Kapčiamiestis (Lazdijai Rayon)

    On August 5, 1979, the pastor of Kapčiamiestis, Fr. Ignas Plioraitis, and thirty-eight parishioners addressed a letter to the Ministry of Culture of the Lithuanian SSR advising them that on the night of July 26 "at the old Kapčiamiestis cemetery unknown hooligans overturned two valuable monuments dating from the last century." They were concerned that "a similar fate might befall the only remaining monument in the cemetery — that of [Miss] Emilija Platerytė, a participant in the 1831 revolt." They requested that drinking be banned in the cemetery (there is a restaurant adjacent to the cemetery) and that the overturned monuments be righted.

     Vice Chairman Vanagas of the Lazdijai Rayon Executive Committee replied that "the Kapčiamiestis Executive Committee has been instructed to return the crosses to their original state and to improve the supervision and maintenance of the older part of the cemetery." In addition, the reply stated: "We take exception to your baseless fabrication in which you attempt to lay blame for this on the atheists."

Smalvos (Zarasai Rayon)
     On July 11, 1979, Smalvos Township Chairman L. Kazlauskas attempted to pull down a cross from the rectory wall. (The Smalvos Township headquarters are located in another portion of the building.) The local pastor, Fr. Marijonas Savickas, was called in by the vice chairman of the Zarasai Rayon Executive Committee and told that within three days the cross was to be removed.

     After this incident, the faithful of Smalvos turned to the Soviet authorities, demanding that the entire building, being the property of the parish, be turned over to the Smalvos religious community. The appeal was signed by eighty-one parishioners.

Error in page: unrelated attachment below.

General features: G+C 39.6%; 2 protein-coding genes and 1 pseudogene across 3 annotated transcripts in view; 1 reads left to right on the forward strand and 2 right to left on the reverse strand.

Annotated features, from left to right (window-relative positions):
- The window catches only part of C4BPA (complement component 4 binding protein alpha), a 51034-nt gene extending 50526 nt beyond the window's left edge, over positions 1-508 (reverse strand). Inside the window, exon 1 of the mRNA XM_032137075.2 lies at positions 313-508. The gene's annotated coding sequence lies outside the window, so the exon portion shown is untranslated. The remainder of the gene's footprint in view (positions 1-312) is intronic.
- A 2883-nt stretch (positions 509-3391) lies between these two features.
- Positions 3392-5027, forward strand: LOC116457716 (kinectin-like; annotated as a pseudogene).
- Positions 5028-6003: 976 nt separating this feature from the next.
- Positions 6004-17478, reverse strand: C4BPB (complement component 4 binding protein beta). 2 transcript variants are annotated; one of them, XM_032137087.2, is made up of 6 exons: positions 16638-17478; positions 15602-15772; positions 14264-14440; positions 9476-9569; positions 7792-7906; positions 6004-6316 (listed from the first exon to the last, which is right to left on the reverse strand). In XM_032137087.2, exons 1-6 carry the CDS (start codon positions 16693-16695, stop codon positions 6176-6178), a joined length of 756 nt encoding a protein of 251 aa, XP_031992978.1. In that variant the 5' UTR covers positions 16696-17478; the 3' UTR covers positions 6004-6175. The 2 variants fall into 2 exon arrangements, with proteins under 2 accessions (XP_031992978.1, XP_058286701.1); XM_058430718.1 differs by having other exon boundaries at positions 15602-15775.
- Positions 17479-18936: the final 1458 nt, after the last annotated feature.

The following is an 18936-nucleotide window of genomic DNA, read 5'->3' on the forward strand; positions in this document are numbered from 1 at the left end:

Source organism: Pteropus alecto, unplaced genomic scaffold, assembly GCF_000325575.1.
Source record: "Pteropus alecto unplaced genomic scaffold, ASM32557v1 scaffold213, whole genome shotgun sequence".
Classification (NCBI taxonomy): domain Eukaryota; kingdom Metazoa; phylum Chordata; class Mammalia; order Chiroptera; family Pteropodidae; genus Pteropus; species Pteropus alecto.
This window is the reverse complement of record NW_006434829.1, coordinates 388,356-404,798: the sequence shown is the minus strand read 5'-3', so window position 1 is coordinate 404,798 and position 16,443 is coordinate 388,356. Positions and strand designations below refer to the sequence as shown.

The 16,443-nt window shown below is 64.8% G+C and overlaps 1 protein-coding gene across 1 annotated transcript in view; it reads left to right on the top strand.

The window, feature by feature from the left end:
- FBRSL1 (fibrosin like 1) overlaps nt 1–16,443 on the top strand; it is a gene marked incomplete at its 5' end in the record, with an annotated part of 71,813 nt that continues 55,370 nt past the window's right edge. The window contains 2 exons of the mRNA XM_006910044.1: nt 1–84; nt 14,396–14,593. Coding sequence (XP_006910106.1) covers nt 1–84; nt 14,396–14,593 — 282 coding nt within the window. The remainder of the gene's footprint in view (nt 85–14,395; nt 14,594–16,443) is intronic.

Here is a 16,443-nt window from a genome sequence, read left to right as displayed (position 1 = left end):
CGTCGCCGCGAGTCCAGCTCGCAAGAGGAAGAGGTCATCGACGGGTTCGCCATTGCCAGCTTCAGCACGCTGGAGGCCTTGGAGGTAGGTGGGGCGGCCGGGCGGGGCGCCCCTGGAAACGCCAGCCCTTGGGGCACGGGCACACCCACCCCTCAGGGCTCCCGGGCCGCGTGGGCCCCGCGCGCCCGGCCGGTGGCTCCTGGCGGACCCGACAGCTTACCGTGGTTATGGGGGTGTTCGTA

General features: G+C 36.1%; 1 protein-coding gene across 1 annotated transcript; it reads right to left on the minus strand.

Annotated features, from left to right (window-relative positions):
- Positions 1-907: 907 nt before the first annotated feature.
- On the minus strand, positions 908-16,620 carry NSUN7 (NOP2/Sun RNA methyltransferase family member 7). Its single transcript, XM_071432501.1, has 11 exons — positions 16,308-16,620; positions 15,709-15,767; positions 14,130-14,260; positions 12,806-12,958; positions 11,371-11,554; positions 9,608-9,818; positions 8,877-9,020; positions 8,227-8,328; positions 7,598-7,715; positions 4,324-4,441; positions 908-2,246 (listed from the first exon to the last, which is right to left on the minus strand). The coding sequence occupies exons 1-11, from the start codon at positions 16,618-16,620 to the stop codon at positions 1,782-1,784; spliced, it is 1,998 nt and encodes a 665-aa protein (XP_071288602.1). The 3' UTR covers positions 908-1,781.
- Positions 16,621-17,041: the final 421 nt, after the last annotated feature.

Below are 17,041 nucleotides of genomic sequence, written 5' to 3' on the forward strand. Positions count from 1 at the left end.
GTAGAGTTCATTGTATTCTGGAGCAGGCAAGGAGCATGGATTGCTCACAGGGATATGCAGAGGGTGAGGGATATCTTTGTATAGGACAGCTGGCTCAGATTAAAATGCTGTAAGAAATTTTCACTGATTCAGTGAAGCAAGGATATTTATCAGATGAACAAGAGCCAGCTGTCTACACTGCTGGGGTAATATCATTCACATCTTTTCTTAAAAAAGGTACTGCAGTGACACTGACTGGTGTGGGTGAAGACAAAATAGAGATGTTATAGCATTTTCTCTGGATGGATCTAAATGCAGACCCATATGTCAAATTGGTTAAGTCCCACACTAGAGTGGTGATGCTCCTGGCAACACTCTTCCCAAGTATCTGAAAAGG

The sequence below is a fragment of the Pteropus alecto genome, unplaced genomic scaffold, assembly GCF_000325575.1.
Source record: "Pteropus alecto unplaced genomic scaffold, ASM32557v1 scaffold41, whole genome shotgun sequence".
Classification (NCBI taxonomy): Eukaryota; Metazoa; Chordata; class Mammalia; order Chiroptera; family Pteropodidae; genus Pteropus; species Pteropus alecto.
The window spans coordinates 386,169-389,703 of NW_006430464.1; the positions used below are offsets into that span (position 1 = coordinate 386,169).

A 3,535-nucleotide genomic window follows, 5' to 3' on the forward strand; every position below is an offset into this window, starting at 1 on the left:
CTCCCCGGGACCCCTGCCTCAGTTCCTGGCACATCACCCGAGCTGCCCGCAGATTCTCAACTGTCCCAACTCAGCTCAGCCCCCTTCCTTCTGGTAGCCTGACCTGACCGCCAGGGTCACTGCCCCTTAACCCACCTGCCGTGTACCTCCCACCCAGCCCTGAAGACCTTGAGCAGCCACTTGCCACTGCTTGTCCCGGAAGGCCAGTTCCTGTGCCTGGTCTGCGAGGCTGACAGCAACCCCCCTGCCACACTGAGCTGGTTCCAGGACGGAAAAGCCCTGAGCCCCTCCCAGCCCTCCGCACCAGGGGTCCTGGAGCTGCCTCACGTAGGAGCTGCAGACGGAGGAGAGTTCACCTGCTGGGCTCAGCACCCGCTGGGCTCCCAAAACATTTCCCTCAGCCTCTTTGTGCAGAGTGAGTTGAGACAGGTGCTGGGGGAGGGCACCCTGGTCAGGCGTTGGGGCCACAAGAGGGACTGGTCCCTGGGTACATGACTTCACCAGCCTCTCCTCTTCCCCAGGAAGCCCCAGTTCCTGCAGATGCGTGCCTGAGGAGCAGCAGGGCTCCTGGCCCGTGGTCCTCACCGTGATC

In recent months the Šiauliai KGB has led an active campaign of blackmail, defamation, and intimidation against a number of former political prisoners.
     The following Šiauliai residents were summoned for interrogation several times: [Mrs. ] Jadvyga Kaušienė, a teacher; Vytautas Ališauskas, an employee of Vairas; Vincas Filipavičius, a physician; and others. By applying various means of psychological pressure, an attempt was made to get derogatory information on the Šiauliai residents Mečislovas Jurevičius, Balys Galdikas, [Mrs.] Jadvyga Petkevičienė, and Jonas Petkevičius. The latter family, for some reason, has managed to "earn" the special attention of the security police. Slanderous insinuations and threats are being directed toward them.

     It is obvious that the KGB is preparing for new arrests by weaving a spider's web to ensnare new victims.

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     On August 24, 1979, Mečislovas Jurevičius was taken away by the police for an interrogation-indoctrination session. He was interrogated by Lt. Col. Vasiliauskas. The security officer wanted to know who had organized the July 22 march from Meikuiciai to the Hill of Crosses.

     "We have information that you're behind the march to Šiluva planned for August 26," probed the police chief.

     "I can tell you who's organizing these marches," replied Jurevičius, "Christ."

     On July 5, 1979, at the Utena Cultural Center, [Miss] Daktaraitytė, a representative of the Monuments Preservation Council of the Lithuanian SSR and the Central Council of the Ethnographic Society, spoke at the opening of a specialized research expedition to gather linguistic data. She recommended that material not be taken or help obtained from "the servants of the cult."


     On June 28, 1979, Vladas Majauskas, a resident of Paberžiai Village, Pasvalys Rayon, was being buried. His son, Petras, asked Chairman Stasys Židonis of the March Eighth Collective Farm for the use of a bus for the funeral. "I won't give you a bus to go to church!" he replied. And he didn't, even though the distance between Paberžiai and Pasvalys was only about 5 kilometers.

    Kaunas resident Liudas Simutis received permission from the Kaunas police to register in that city. Earlier he had been told by them to "disappear from Lithuania."